My thoughts and beliefs are valid. Why am I apologizing for them?

By Camille Mohsenin


I remember learning to apologize.

It was the only phrase I really wanted to practice: I’m sorry, I feel bad, I shouldn't have done that. I repeated these words like a broken record, whenever anything went wrong. I would be the first to speak up. I was proud too -- I would look at my parents wide-eyed for confirmation that this was the right thing to say.

In retrospect, I now know that the look on my mother’s face was not one of pride or affection, but confusion. Why, as a seven year old girl with open eyes and big dreams, did I take it upon myself to practice apologizing for the things around me instead of learning to make room for my mistakes? I confused kindness with excuses and traded learning opportunities for blame.

Why now, as a young woman with cloudy eyes and challenged dreams, am I still apologizing for the society around me?

I have always been challenged by the women in my life: my sister who scolded my dad for interrupting her while she was speaking, or my grandmother who has exampled time and time again how to provide for herself and her family. I yearned to be like them, to internalize their strength and spread it the people in my own life.

And of course this environment raised me into the empowered feminist I am today. My news feed, timeline, and daily discussions are flooded with unapologetically powerful women. I am thrilled to scroll through my day-to-day life and see images with captions of “Empowered Women Empower Women,” “The Future is Female,” “We Are Stronger Than Fear.” I allow this feminist air to fill my lungs and hope that breathing enough inspiration will give me the power to truly voice my opinion.

And it has, at times, enabled me to push those that are more wary of these movements to engage in such conversations. Recently, one of my close guy friends had no interest in the Women’s March. It simply “wasn’t his kind of thing." As I tried to reason with this in my head, I couldn’t. Women’s issues and the fight for gender equality should be everyone’s thing and the only way to break this impossibly high glass ceiling is to put ourselves in situations in which we feel uncomfortable.

Because of this, mixed with my aggressively stubborn attitude, I convinced him to come to Downtown LA the morning of January 20th to take part in the march. I thought, at the very least, he would walk away having witnessed something he never had before. However, as the speeches continued and the crowd filled, I could see the discomfort growing in him. As the person that dragged him to DTLA early that Saturday, I felt horrible. All I wanted to do was apologize to him. Once again, why was I at the fucking Women’s March and feeling guilt for trying to share this experience with someone who I thought would truly benefit from it?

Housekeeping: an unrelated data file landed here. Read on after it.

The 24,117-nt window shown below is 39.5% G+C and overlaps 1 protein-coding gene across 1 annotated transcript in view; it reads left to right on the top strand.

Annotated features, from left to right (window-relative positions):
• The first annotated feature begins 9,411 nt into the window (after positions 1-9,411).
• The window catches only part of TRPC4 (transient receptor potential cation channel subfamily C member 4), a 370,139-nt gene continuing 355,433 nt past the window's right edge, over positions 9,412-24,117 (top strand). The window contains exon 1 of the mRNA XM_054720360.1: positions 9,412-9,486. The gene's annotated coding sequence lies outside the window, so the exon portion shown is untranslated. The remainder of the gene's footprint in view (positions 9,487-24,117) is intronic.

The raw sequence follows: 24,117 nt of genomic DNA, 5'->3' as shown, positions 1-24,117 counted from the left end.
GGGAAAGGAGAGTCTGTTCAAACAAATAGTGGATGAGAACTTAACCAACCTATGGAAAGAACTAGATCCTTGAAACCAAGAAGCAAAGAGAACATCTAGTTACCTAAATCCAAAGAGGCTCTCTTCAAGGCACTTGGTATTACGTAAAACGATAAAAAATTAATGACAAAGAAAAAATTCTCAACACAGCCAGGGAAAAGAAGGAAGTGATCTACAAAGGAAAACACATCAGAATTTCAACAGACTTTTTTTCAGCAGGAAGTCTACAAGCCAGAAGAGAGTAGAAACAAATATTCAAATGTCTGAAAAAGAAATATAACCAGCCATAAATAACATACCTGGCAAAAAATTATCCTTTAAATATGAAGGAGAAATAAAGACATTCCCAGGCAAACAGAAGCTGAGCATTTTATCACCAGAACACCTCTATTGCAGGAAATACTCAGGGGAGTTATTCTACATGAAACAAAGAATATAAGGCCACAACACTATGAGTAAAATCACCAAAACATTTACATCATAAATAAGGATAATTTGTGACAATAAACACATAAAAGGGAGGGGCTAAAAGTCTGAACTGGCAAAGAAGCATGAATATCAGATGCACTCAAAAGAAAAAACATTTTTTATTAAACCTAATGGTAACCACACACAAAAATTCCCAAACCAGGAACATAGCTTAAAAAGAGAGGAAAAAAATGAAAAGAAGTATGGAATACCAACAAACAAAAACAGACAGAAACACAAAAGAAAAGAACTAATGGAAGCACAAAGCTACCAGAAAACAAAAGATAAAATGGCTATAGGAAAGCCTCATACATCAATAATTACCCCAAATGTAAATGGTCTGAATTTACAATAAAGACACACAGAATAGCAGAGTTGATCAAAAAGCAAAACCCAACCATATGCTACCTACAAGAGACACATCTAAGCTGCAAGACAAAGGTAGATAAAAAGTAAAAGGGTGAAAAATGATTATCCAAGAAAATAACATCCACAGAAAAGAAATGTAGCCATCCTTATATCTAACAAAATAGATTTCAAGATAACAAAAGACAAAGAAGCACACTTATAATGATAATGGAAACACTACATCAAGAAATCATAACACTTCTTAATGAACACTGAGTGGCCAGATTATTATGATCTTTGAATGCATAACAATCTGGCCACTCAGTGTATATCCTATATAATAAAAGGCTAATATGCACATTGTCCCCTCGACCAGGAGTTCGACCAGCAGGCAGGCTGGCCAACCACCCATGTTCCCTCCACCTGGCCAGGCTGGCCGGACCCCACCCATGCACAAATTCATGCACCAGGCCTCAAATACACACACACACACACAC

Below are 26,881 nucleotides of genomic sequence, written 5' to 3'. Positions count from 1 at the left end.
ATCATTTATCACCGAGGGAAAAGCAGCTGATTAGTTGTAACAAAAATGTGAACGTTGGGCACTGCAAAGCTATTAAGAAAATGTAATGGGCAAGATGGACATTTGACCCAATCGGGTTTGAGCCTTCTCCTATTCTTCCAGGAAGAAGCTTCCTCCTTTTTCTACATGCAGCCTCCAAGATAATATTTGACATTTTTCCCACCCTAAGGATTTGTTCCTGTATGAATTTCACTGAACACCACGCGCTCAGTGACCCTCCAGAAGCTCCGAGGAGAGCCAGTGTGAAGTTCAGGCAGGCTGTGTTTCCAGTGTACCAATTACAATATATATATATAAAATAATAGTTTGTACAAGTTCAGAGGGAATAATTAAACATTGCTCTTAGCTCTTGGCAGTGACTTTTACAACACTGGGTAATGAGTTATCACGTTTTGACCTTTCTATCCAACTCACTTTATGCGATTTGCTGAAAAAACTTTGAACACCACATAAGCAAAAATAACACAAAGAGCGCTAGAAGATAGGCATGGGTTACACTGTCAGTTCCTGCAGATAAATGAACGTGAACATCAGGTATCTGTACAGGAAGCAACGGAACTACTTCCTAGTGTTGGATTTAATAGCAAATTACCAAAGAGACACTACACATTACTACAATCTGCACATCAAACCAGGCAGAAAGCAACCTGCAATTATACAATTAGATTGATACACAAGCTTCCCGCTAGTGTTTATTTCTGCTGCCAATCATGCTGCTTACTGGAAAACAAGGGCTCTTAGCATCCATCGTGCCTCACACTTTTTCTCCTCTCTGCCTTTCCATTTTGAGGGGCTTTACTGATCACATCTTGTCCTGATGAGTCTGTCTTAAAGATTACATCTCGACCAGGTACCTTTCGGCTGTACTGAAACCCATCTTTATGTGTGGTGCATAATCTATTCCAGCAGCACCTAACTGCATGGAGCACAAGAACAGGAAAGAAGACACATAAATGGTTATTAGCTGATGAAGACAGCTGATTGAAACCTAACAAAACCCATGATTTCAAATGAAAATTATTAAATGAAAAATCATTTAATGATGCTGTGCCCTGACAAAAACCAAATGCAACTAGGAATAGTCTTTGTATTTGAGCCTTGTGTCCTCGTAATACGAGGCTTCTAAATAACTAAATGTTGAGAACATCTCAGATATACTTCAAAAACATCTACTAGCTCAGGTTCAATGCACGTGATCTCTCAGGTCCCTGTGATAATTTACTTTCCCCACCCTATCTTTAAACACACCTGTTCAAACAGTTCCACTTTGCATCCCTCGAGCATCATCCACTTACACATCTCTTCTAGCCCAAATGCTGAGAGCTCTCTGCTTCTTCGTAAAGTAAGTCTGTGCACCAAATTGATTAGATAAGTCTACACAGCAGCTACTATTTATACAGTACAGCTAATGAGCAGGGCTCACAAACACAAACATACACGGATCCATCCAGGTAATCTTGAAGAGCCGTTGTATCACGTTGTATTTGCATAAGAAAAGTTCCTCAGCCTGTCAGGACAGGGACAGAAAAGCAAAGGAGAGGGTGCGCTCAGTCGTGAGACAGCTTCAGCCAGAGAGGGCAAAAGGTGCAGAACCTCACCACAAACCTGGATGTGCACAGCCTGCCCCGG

This issue spans larger than my own personal remorse. "Women might have a lower threshold for what requires an apology because they are more concerned with the emotional experiences of others and in promoting harmony in their relationships," says Karina Schumann, a researcher at the Department of Psychology at University of Pittsburgh.

In our contemporary society, women tend to consider more things offensive than men in the first place. This gender difference leads to women feeling the need to apologize more, particularly for situations that men don’t think warrant an apology. The root of this cycle cultivates in a series of things:  we’re raised differently, we consume different media, and we inevitably follow the feminine and masculine ideals laid out for us.

Further, this gender inequality becomes catastrophic. It's the reason why women, on average, ask for $7,000 less than men in job interviews. This leads to an inability to see our own worth and our inherent struggle with imposter syndrome, feelings of inadequacy that persist despite evident success. This vicious cycle continues to spiral into the wage gap, an institutional issue that seems impossible to tackle. 

It’s time for women to stop trading niceties with apologies. Being polite is not synonymous with blaming oneself for the deeply embedded patriarchy we face every day. Men are not the only ones who can hold the door for us just to turn around, lock it, and take advantage of us. I will hold the fucking door, I will make room for myself at the fucking table, and I will stop apologizing for being a strong woman in this society.

With this revitalization of feminism unfolding around us, it’s more important now than ever to hold men and women responsible for breaking down the continuous system of unjust blame.

This is not to say that all men are rude and unapologetic, or all women are the inverse, but there is something larger going on that can’t simply be chalked up to reflexive politeness. Don’t get me wrong, I’m still learning when to apologize and when not to. I don’t know if the pang of guilt will ever completely disappear when a bad sexual experience leaves me wondering what I could’ve done differently. It may always be hard for me to stand up for myself when someone interrupts me and all I want to do is apologize for even talking.

These changes cannot be passive, but active. My conversations with new people, particularly men, inevitably turn to a discussion of women's issues and undoubtedly end with them sighing “you’re the feminist type, huh?” I won’t apologize for this, so I’m learning to practice a new phrase: “Yeah I am, and you should be too.”